Marxism, Buddhism and Politics

Our public affairs are in crisis at almost every level. Governments proclaiming democracy and free markets are unable to deal with injustice, corruption, inter-communal violence, poverty, global exploitation and environmental degradation.

Some claim that the problems are technical issues of economic management, while religious communities focus on the need for greater spiritual authority and guidance. Others see the problem in terms of a deep-seated moral uncertainty, created by the lack of an agreed basis for secular ethics in a culture devoted to economic growth and individual ambition. But the debate between these competing perspectives leaves us only with rhetorical justifications of the very institutions at the heart of the crisis, or with an endless, usually circular series of questions, or with calls to ‘faith’.

In contrast, my book Power, Freedom, Compassion: Transformations For A Better World, published in 2011, approaches these issues through a comprehensive and radical synthesis of Marxist and Buddhist thinking, showing the essential links between questions of political equity, interpersonal ethics and individual self-understanding. The main argument is two-fold. Firstly, that a full understanding of contemporary injustices and sufferings requires a Marxist analysis of our political and economic institutions. Secondly, that any attempt to transform our institutions needs to draw on Buddhist teachings that show how we can, in practical terms, transform our psychological and moral capacities.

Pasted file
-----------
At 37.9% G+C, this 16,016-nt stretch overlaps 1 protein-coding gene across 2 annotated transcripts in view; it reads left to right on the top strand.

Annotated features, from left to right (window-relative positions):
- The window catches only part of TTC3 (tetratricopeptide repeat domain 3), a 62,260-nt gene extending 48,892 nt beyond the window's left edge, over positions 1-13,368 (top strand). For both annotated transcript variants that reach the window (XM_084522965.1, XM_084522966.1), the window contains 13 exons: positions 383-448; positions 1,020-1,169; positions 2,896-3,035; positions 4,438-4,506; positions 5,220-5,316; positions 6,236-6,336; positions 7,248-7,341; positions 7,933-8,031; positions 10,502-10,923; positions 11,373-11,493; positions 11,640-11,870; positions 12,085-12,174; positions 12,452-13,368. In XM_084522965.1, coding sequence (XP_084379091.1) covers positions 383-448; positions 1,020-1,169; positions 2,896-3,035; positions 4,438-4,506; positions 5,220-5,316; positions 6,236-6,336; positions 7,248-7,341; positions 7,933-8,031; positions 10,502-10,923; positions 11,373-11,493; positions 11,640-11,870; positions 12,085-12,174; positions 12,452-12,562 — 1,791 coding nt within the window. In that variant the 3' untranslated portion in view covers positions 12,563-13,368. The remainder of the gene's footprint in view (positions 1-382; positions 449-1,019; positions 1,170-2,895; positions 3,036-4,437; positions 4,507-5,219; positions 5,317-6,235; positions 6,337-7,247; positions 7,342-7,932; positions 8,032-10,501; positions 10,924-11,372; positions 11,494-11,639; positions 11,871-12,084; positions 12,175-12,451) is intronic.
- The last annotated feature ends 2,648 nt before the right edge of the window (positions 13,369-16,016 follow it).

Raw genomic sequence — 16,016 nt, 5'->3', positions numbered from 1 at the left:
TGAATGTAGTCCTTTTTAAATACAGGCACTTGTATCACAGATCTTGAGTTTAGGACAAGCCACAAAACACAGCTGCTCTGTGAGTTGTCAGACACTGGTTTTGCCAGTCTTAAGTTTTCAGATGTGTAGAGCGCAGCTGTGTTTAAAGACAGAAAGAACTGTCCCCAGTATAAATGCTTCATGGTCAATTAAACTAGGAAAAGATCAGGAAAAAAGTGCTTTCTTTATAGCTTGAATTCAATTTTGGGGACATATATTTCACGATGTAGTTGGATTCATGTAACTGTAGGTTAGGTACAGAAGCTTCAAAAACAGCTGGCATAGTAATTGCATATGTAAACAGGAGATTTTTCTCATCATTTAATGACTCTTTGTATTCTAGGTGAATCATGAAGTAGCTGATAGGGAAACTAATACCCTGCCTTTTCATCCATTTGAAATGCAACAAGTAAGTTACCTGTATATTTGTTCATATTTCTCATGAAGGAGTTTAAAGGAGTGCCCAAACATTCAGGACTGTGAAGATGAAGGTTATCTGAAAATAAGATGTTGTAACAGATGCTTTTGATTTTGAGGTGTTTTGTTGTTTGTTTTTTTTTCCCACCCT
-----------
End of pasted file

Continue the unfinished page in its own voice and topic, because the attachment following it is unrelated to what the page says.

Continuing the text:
Although the book is a serious contribution to current debates about the ‘renewal’ of democratic socialism and the nature of ‘socially engaged’ Buddhism, it is addressed to a general readership and assumes that most readers will approach both Marxist and Buddhist ideas with a degree of scepticism. The account of Marxist and Buddhist ideas is presented in non-technical language, and the argument is clearly distanced from the errors of twentieth-century communism and from the elements of mysticism and escapism in some Buddhist traditions. The final chapter outlines the implications of a synthesis of Marxist and Buddhist thinking for the transformation of education.

The book is addressed to anyone seeking fresh light on their feelings of dismay at the state of contemporary politics, and those who sense a personal relevance in current debates about the role of spirituality, ethics and religion in secular affairs. There is evidence that this is a fairly large constituency. Richard Dawkins’ critique of religion has provoked extensive debate, often coupled with political polemic, and my local bookstore has a separate section, comparable in size to ‘Computing’, that includes radical political critiques of conventional economics alongside books on how to be happy.

Sales proceeds, other than costs and booksellers' "mark-up", will be donated to charity.

To download a copy of the information sheet for the book, which includes details of how to obtain a copy, click on:
Power, Freedom, Compassion Information Sheet [below]

To download a a copy of the 'Contents' of the book, click on:
Power, Freedom, Compassion Contents [below]

To download a copy of Chapter One ('Introduction') of the book, click on:
Power, Freedom, Compassion Introduction [below]

To download John Green's review of the book in 'Working USA: The Journal of labour and Society' (June 2012) click on:
Review by John Green [below]

For a series of updates of the argument of the book, click on Updates